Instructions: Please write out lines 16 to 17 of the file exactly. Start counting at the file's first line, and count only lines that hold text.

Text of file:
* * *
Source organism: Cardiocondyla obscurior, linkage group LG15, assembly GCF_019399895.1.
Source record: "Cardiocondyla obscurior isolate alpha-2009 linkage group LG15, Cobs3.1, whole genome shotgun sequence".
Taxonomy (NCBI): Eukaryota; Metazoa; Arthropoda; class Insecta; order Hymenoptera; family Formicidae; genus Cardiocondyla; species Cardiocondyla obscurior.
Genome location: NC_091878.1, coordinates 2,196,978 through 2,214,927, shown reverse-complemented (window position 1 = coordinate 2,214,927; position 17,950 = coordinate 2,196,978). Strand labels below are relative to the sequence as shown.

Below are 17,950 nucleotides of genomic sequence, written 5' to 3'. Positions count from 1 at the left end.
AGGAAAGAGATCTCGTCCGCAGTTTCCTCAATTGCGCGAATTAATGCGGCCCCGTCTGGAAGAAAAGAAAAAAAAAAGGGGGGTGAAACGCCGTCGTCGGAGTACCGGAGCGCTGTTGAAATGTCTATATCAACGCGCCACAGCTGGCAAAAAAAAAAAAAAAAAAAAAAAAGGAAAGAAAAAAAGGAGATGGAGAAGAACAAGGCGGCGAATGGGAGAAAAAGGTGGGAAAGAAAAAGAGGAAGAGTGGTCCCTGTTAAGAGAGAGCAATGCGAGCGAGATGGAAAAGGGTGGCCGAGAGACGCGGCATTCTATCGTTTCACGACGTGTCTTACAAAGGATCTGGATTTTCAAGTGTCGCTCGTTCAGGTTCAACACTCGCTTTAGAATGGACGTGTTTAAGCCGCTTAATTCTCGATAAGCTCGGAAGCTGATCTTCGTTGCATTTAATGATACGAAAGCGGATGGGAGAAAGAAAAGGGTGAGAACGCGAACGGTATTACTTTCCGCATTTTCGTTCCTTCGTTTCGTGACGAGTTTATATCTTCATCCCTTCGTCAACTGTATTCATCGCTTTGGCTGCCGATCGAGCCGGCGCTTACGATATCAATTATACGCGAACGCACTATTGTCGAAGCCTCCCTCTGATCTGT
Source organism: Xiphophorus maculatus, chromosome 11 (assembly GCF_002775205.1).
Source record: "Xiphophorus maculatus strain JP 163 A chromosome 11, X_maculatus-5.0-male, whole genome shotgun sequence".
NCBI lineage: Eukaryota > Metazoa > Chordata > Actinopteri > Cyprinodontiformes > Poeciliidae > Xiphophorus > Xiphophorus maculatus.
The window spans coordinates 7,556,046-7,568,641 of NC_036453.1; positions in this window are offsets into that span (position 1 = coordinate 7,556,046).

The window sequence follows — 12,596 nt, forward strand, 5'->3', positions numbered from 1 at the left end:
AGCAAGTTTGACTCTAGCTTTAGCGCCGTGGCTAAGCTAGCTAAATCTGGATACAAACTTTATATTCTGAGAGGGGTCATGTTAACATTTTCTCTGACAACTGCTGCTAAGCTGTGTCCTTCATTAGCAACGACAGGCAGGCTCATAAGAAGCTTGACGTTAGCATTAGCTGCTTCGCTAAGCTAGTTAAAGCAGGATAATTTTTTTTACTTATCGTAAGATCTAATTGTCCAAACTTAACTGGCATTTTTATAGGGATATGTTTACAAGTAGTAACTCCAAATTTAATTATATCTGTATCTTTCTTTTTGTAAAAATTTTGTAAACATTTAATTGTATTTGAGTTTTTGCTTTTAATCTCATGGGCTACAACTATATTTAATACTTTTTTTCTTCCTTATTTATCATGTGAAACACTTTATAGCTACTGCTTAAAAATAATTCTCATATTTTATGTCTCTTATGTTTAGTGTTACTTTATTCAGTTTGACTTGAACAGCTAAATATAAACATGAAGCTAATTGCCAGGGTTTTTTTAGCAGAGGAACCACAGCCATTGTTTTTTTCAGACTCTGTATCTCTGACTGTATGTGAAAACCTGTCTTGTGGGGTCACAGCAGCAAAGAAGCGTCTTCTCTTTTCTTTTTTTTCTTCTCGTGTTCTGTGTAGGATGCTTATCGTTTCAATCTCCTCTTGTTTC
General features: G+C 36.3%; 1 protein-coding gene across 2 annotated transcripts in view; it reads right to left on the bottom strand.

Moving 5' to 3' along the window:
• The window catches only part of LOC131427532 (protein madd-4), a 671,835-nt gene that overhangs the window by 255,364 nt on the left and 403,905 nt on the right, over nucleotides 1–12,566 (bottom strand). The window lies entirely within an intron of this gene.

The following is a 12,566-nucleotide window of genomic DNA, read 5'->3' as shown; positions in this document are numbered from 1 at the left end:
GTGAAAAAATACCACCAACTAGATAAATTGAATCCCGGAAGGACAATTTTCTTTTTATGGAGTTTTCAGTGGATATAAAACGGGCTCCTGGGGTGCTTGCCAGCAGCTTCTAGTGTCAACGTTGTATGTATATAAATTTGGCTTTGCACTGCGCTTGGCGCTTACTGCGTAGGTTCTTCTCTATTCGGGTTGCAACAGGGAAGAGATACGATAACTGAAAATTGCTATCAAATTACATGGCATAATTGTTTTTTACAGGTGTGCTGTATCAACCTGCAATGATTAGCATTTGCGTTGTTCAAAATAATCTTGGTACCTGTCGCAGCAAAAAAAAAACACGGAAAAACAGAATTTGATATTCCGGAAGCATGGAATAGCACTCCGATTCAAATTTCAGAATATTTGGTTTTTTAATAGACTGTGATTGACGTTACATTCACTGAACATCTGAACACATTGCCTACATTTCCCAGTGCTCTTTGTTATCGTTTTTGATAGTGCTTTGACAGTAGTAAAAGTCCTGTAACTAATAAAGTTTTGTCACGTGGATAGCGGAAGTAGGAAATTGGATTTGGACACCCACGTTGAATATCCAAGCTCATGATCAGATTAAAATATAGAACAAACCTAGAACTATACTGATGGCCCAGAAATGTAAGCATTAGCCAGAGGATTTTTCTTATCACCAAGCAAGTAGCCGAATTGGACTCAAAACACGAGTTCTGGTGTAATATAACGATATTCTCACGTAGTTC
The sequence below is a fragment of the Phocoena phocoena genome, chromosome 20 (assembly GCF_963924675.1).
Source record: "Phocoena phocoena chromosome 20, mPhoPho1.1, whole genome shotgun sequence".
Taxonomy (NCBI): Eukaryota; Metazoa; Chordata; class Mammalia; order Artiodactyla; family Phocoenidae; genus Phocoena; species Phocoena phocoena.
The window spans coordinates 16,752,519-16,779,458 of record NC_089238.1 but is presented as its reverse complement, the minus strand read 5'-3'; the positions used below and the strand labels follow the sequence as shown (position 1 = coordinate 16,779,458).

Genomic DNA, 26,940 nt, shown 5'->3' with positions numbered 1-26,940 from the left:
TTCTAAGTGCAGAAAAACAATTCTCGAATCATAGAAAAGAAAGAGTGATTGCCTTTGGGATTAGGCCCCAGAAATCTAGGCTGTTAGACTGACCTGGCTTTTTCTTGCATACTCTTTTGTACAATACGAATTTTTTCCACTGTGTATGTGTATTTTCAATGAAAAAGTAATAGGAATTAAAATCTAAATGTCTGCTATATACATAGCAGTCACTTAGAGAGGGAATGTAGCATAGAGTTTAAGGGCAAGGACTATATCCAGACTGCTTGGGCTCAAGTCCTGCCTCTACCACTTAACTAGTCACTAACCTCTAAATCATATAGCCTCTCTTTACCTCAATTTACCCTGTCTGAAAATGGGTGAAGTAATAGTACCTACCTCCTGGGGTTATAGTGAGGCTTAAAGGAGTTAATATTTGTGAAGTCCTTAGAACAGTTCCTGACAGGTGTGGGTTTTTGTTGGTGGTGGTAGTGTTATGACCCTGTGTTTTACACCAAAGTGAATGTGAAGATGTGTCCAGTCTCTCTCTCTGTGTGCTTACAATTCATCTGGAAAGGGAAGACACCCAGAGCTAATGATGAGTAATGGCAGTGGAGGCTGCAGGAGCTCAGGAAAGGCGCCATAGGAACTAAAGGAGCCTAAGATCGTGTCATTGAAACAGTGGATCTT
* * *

The following is a 12,566-nucleotide window of genomic DNA, read 5'->3' as shown; positions in this document are numbered from 1 at the left end:
GTGAAAAAATACCACCAACTAGATAAATTGAATCCCGGAAGGACAATTTTCTTTTTATGGAGTTTTCAGTGGATATAAAACGGGCTCCTGGGGTGCTTGCCAGCAGCTTCTAGTGTCAACGTTGTATGTATATAAATTTGGCTTTGCACTGCGCTTGGCGCTTACTGCGTAGGTTCTTCTCTATTCGGGTTGCAACAGGGAAGAGATACGATAACTGAAAATTGCTATCAAATTACATGGCATAATTGTTTTTTACAGGTGTGCTGTATCAACCTGCAATGATTAGCATTTGCGTTGTTCAAAATAATCTTGGTACCTGTCGCAGCAAAAAAAAAACACGGAAAAACAGAATTTGATATTCCGGAAGCATGGAATAGCACTCCGATTCAAATTTCAGAATATTTGGTTTTTTAATAGACTGTGATTGACGTTACATTCACTGAACATCTGAACACATTGCCTACATTTCCCAGTGCTCTTTGTTATCGTTTTTGATAGTGCTTTGACAGTAGTAAAAGTCCTGTAACTAATAAAGTTTTGTCACGTGGATAGCGGAAGTAGGAAATTGGATTTGGACACCCACGTTGAATATCCAAGCTCATGATCAGATTAAAATATAGAACAAACCTAGAACTATACTGATGGCCCAGAAATGTAAGCATTAGCCAGAGGATTTTTCTTATCACCAAGCAAGTAGCCGAATTGGACTCAAAACACGAGTTCTGGTGTAATATAACGATATTCTCACGTAGTTC